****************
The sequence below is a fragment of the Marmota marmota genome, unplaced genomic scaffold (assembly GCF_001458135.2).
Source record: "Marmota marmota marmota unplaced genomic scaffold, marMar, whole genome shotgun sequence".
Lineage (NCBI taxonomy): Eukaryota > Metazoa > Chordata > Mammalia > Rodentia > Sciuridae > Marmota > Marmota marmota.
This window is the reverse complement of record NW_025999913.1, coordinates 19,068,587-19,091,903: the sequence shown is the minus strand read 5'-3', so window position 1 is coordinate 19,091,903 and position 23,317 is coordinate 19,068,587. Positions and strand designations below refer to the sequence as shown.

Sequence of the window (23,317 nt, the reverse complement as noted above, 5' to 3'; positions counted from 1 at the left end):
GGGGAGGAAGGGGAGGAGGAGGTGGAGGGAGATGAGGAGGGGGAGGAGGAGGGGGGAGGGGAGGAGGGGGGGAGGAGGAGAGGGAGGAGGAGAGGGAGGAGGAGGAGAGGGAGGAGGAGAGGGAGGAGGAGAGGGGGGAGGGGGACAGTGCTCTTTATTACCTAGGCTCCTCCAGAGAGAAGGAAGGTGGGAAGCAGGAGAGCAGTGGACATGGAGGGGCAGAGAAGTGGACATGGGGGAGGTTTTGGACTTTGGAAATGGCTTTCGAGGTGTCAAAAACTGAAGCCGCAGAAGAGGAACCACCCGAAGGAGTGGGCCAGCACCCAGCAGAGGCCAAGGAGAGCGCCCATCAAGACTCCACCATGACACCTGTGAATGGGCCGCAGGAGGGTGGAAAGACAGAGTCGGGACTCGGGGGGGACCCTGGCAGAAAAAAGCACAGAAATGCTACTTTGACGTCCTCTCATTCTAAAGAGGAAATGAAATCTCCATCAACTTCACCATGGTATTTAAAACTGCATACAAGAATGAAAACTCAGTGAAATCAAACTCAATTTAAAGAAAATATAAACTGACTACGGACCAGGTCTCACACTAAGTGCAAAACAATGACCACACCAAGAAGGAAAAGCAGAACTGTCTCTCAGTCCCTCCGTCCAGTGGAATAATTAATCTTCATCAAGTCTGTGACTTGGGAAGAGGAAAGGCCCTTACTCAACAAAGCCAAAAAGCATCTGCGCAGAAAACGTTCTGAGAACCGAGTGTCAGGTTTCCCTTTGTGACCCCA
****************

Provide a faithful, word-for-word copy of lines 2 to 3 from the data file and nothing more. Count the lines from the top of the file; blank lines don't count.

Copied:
Source record: "Marmota marmota marmota unplaced genomic scaffold, marMar, whole genome shotgun sequence".
Lineage (NCBI taxonomy): Eukaryota > Metazoa > Chordata > Mammalia > Rodentia > Sciuridae > Marmota > Marmota marmota.